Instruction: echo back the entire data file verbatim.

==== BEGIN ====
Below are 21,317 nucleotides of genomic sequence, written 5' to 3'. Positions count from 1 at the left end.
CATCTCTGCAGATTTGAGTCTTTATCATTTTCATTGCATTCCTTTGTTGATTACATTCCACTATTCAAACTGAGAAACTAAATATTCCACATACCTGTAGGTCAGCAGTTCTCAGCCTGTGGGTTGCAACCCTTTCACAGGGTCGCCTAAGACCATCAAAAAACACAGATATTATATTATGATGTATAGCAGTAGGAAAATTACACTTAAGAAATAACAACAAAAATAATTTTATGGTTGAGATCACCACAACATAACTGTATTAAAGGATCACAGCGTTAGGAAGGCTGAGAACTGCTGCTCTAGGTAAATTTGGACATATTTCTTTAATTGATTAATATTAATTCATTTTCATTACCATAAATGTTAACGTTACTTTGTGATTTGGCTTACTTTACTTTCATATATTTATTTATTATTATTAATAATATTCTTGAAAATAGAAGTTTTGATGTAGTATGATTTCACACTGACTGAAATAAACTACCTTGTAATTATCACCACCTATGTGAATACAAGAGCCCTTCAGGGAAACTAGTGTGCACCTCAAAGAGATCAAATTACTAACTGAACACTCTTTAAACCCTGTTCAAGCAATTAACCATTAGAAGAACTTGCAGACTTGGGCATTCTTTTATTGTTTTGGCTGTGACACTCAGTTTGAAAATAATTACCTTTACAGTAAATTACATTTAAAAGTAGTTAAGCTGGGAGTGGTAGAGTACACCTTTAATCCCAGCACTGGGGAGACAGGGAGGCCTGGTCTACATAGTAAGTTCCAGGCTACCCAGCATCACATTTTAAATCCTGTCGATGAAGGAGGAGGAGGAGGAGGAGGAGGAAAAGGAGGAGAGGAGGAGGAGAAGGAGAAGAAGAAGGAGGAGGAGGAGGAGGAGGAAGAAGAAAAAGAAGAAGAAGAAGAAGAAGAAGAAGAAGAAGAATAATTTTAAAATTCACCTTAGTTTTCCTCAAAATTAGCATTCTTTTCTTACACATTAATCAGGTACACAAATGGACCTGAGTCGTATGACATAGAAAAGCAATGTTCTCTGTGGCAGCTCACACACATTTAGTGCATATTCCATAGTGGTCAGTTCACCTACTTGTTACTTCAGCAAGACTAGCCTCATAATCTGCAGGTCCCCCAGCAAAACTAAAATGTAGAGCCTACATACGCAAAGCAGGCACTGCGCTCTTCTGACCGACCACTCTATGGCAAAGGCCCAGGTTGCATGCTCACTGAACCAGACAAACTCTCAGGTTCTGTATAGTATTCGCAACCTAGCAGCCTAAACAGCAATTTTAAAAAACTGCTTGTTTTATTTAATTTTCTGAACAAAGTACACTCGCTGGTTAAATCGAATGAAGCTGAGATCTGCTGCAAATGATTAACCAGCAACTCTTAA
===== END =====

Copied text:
Below are 21,317 nucleotides of genomic sequence, written 5' to 3'. Positions count from 1 at the left end.
CATCTCTGCAGATTTGAGTCTTTATCATTTTCATTGCATTCCTTTGTTGATTACATTCCACTATTCAAACTGAGAAACTAAATATTCCACATACCTGTAGGTCAGCAGTTCTCAGCCTGTGGGTTGCAACCCTTTCACAGGGTCGCCTAAGACCATCAAAAAACACAGATATTATATTATGATGTATAGCAGTAGGAAAATTACACTTAAGAAATAACAACAAAAATAATTTTATGGTTGAGATCACCACAACATAACTGTATTAAAGGATCACAGCGTTAGGAAGGCTGAGAACTGCTGCTCTAGGTAAATTTGGACATATTTCTTTAATTGATTAATATTAATTCATTTTCATTACCATAAATGTTAACGTTACTTTGTGATTTGGCTTACTTTACTTTCATATATTTATTTATTATTATTAATAATATTCTTGAAAATAGAAGTTTTGATGTAGTATGATTTCACACTGACTGAAATAAACTACCTTGTAATTATCACCACCTATGTGAATACAAGAGCCCTTCAGGGAAACTAGTGTGCACCTCAAAGAGATCAAATTACTAACTGAACACTCTTTAAACCCTGTTCAAGCAATTAACCATTAGAAGAACTTGCAGACTTGGGCATTCTTTTATTGTTTTGGCTGTGACACTCAGTTTGAAAATAATTACCTTTACAGTAAATTACATTTAAAAGTAGTTAAGCTGGGAGTGGTAGAGTACACCTTTAATCCCAGCACTGGGGAGACAGGGAGGCCTGGTCTACATAGTAAGTTCCAGGCTACCCAGCATCACATTTTAAATCCTGTCGATGAAGGAGGAGGAGGAGGAGGAGGAGGAAAAGGAGGAGAGGAGGAGGAGAAGGAGAAGAAGAAGGAGGAGGAGGAGGAGGAGGAAGAAGAAAAAGAAGAAGAAGAAGAAGAAGAAGAAGAAGAAGAATAATTTTAAAATTCACCTTAGTTTTCCTCAAAATTAGCATTCTTTTCTTACACATTAATCAGGTACACAAATGGACCTGAGTCGTATGACATAGAAAAGCAATGTTCTCTGTGGCAGCTCACACACATTTAGTGCATATTCCATAGTGGTCAGTTCACCTACTTGTTACTTCAGCAAGACTAGCCTCATAATCTGCAGGTCCCCCAGCAAAACTAAAATGTAGAGCCTACATACGCAAAGCAGGCACTGCGCTCTTCTGACCGACCACTCTATGGCAAAGGCCCAGGTTGCATGCTCACTGAACCAGACAAACTCTCAGGTTCTGTATAGTATTCGCAACCTAGCAGCCTAAACAGCAATTTTAAAAAACTGCTTGTTTTATTTAATTTTCTGAACAAAGTACACTCGCTGGTTAAATCGAATGAAGCTGAGATCTGCTGCAAATGATTAACCAGCAACTCTTAA